When speaking of the proper care for the natural world, the word that best describes our efforts is stewardship. Stewards are care-takers. They lovingly guide, protect, and cultivate that which is under their care. In the language of stewardship the concepts of indebtedness, gratitude, love, and responsibility all find their proper places. But it is not only in the context of the natural world that the concept of stewardship has meaning. When we examine the topic of liberal education the idea of stewardship is indispensable. For as inheritors of a civilization, we are its stewards. And because the gifts of civilization are tender plants requiring constant nourishment, our task as stewards requires perseverance, courage, and, ultimately, faith that succeeding generations will take up the mantle when we are no longer able to bear it.
It is, in the end, impossible seriously to engage the great tradition without cultivating the habit (or is it the art?) of attention. Tocqueville notes that the habit of inattention is the greatest vice of democracy. This vice is exponentially more pervasive in an age where email, text messaging, Tweets, and YouTube are only a click away. Learning to attend carefully is, perhaps, one of our culture’s greatest needs. Paying attention requires self-control. We must learn to listen before we speak and think before we act. These habits are essential for self-government.
But with all this, there is at the heart of much writing about liberal education a sort of cosmopolitan temptation that, ultimately, does a disservice to the concept of stewardship. When proponents of liberal education describe it as the attempt to grasp the whole, they are partially right, but if we do not continue with the acknowledgment that the whole is grasped via particulars and that, as human creatures, we necessarily inhabit only a small and particular part of the whole, we are missing something crucial.
If a liberal education teaches a person to love abstraction, to relish the exchange of universal ideas of justice, charity, and beauty, yet to be inattentive to the neighbor down the street or the beauty of a well-tended garden, then something has gone wrong. Such an education is suited to abstract beings who naturally belong in no particular place and have none of the senses by which particular beauty or empathy can be experienced. Such an education is, in other words, not fit for human beings.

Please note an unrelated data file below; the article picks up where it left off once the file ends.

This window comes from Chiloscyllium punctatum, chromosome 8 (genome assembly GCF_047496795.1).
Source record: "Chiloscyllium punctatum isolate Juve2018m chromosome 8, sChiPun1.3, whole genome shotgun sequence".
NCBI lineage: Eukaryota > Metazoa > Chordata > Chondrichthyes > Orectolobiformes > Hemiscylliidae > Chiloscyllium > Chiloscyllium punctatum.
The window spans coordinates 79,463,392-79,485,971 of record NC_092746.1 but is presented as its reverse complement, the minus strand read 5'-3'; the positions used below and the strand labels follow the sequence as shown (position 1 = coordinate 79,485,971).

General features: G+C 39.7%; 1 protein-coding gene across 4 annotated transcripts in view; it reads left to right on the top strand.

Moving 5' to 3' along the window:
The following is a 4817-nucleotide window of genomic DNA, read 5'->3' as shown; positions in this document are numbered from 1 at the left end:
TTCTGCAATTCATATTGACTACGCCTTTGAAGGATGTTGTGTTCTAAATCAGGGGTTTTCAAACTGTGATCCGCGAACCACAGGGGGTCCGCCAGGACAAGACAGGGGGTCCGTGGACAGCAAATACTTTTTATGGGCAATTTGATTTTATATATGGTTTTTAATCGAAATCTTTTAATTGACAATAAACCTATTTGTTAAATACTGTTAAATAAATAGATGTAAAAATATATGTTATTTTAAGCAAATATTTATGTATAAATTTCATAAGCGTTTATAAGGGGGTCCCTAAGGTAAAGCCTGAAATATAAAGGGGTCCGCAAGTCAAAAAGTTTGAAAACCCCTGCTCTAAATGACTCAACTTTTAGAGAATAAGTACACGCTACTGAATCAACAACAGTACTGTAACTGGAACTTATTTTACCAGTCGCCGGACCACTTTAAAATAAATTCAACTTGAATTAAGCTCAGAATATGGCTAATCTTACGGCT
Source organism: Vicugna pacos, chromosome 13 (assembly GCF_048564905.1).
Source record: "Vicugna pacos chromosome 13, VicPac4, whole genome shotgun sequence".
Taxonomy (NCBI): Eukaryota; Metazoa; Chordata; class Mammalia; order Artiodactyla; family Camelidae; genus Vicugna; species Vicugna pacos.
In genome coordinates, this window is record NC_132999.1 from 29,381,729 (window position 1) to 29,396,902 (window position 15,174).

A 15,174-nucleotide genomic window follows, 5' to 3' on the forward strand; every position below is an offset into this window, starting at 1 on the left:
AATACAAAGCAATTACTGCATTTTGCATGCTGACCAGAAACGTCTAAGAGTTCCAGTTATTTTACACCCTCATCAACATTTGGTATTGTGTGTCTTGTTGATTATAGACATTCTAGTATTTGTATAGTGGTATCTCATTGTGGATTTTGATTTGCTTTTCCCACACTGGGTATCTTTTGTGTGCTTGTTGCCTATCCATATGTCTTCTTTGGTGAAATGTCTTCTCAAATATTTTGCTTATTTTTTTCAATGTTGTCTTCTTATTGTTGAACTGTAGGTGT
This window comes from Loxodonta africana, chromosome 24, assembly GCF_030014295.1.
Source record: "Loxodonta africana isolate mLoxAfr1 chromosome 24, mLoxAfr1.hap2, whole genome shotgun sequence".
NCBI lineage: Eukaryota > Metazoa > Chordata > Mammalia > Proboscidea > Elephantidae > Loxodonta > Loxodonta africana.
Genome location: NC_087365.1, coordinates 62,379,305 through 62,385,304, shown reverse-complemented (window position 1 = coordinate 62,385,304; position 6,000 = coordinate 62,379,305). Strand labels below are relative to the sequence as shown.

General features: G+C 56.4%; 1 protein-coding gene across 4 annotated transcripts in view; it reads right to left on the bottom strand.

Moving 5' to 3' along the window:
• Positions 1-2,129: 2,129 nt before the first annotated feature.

In other words, a liberal education should teach students how to be human beings and how to live in some particular place. If a course of education cultivates a hatred for home, it has failed. If it cultivates a dissatisfaction with the local, particular, and the provincial in favor of distant, abstract places where cosmopolitanism drowns out the loveliness and uniqueness of local customs, practices, stories, and songs, then the education has failed. To be well-educated is to be educated to live well in a particular place. It is to acknowledge the creatureliness of one’s existence and thereby to recognize our many debts of gratitude and the scale proper to a human life. A successful liberal education cultivates stewards who are disposed to love their places and who are equipped to tend them well.
“The foundations of democratic respect are, for Dewey, a certain way of experiencing everything, not an exclusive and abstract regard for human rights or justice that is independent of nature. For the truly democratic character, ‘every existence deserving the name of existence has something unique and irreplaceable about it.’ This is the sort of natural piety that Dewey hoped for as a consequence of abolishing hierarchical ways of looking at the world.”
[quoting Dewey] “…the local is the ultimate universal, and as near an absolute as exists.”
“…a warning against taking the usual abstractions about democratic society as antecedent to the unique, direct, and qualitative relations people hold with each other in situations. It would be more accurate to say that a democratic society is one that is composed of democratic associations than to say that a democratic association is one that exists because of a democratic society.”
“…it is through and by the local that I can acquire this sense of connection with what is beyond it…Democracy must grow from within, that is, from what is local, spontaneous, voluntary, and direct. This includes neighborhood, family, classroom, workplace, and grass-roots movements…we must avoid sacrificing the quality of what is had locally merely for the sake of reach [emphasis mine].”
“Genuine listening, especially of those who speak against our beliefs, does more on behalf of participatory democracy than voting.”
“Local communities must be sustained by loyalty and solidarity while also remaining receptive to continuities within the larger context of a pluralistic society.”